CIT Group, the 102 year old financial institution which emerged from Chapter 11 bankruptcy in December, beat analysts' expectations by making a profit in the first quarter of 2010. And despite exiting Chapter 11 bankruptcy with a costly $7.5 billion credit facility, the commercial lending company prepaid 1.25 billion of debt after securitizing receivables and selling assets.
The pre-payment made Wednesday and disclosed Thursday in a filing with the Securities and Exchange Commission consisted of a $950 million mandatory portion-required under its credit agreement after the securitization of receivables and the sale of assets-and $300 million paid voluntarily by the lender to small businesses.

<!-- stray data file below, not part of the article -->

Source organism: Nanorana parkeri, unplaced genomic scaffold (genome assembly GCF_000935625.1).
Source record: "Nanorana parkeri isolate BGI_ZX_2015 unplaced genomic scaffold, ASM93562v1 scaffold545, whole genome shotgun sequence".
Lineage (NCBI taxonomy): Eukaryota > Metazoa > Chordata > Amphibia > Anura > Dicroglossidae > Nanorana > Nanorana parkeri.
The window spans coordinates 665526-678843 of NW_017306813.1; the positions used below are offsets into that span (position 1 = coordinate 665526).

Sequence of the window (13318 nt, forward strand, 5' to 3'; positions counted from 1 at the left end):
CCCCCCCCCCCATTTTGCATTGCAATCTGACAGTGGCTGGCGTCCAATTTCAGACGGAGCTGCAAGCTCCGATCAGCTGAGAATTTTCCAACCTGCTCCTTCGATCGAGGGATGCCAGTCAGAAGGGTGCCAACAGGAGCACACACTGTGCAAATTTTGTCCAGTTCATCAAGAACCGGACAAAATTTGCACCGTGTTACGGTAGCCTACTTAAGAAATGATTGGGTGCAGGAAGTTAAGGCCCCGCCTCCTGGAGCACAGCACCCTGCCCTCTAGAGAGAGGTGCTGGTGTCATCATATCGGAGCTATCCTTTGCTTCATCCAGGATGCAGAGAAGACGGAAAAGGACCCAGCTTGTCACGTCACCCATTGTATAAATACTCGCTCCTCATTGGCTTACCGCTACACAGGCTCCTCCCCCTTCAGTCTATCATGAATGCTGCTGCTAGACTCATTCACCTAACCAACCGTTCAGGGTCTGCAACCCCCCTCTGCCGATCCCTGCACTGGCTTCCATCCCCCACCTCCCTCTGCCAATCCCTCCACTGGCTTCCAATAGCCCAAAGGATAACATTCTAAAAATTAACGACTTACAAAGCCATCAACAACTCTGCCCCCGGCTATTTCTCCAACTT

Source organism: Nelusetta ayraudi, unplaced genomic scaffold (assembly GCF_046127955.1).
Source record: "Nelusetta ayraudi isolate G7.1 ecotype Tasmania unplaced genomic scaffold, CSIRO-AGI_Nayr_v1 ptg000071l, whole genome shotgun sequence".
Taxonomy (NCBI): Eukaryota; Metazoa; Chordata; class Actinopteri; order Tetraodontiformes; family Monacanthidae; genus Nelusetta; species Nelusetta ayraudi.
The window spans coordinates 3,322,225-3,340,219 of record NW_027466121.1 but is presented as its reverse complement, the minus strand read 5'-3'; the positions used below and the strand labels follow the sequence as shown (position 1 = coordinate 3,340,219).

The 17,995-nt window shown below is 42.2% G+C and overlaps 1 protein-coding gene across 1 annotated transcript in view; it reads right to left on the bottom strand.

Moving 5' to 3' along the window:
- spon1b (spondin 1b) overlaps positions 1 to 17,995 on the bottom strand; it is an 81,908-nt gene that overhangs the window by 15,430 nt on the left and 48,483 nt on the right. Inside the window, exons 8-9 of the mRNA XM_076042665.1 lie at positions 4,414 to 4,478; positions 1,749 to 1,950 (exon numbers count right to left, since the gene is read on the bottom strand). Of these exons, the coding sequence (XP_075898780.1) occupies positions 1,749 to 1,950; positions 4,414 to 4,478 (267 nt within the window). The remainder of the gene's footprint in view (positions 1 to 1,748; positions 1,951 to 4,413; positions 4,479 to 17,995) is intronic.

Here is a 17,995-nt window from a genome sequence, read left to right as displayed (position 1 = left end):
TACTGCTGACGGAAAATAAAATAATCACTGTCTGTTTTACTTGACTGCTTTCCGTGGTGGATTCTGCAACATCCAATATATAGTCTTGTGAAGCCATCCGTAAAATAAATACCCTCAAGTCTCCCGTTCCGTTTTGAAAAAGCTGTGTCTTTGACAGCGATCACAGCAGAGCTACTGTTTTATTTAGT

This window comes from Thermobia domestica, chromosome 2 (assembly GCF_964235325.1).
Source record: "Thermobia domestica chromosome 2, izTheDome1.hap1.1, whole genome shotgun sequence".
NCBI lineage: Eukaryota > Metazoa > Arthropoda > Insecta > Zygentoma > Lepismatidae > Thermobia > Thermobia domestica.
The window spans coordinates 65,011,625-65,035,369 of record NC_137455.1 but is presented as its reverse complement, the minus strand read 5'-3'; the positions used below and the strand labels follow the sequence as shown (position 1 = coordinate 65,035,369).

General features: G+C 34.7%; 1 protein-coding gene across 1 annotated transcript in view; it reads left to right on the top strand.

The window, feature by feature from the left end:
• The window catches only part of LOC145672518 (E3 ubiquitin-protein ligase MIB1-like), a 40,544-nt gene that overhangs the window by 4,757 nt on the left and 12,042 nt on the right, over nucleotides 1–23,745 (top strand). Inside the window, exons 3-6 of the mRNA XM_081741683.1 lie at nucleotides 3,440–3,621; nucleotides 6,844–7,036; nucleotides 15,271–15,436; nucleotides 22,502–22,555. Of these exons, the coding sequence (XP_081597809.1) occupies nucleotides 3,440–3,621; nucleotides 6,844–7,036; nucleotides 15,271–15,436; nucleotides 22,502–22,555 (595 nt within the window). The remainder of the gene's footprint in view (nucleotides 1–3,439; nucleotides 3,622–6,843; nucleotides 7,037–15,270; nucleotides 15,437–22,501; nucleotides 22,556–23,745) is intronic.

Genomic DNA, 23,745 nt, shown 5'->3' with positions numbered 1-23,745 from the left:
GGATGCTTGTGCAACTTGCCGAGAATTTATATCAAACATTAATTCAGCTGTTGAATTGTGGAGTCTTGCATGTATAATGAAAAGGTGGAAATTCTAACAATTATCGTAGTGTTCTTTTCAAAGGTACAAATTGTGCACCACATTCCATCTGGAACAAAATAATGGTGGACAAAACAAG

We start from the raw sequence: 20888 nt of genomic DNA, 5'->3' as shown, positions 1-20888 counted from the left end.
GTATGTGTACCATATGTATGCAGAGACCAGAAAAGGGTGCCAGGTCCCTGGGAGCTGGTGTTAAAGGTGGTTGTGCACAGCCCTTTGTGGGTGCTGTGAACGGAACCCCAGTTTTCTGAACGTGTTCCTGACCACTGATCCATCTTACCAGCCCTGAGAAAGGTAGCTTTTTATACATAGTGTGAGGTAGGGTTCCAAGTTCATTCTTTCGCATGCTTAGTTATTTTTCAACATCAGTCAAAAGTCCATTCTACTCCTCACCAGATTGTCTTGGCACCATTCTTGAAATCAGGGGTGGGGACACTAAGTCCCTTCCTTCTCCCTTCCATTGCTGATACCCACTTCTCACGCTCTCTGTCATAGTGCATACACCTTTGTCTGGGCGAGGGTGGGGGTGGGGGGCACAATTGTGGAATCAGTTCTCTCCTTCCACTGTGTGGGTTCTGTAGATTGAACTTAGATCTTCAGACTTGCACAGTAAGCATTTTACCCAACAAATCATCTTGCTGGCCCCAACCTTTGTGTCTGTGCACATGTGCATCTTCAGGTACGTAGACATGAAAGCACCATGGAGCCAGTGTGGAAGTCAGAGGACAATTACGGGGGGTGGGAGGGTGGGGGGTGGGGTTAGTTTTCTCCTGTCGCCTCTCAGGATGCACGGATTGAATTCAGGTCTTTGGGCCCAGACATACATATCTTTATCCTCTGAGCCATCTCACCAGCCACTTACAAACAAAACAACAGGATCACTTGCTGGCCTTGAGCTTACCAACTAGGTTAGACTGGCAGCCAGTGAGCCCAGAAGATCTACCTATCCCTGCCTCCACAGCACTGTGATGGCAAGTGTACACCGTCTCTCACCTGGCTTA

The company had made it clear in April, that it wanted to make $1.5 billion in pre-payments after noticing that its liquidity and cash flow had improved. CIT Group is another Chapter 11 bankruptcy company that has proven that bankruptcy can be beneficial to troubled companies, even when they seem to be on their death bed. CIT Group filed bankruptcy at the height of the credit crunch and many analysts predicted that it would not only fail to make a profit; but that it probably would not be able to survive the bankruptcy process. Citing the fact that CIT Group's business model, which relied on bonds and commercial paper to raise funds, was impossible to sustain due to the credit crunch and was making it nearly impossible for the lender to raise capital during bankruptcy. However, CIT Group was able to raise the capital necessary to complete its Chapter 11 bankruptcy and successfully exit bankruptcy a more profitable company.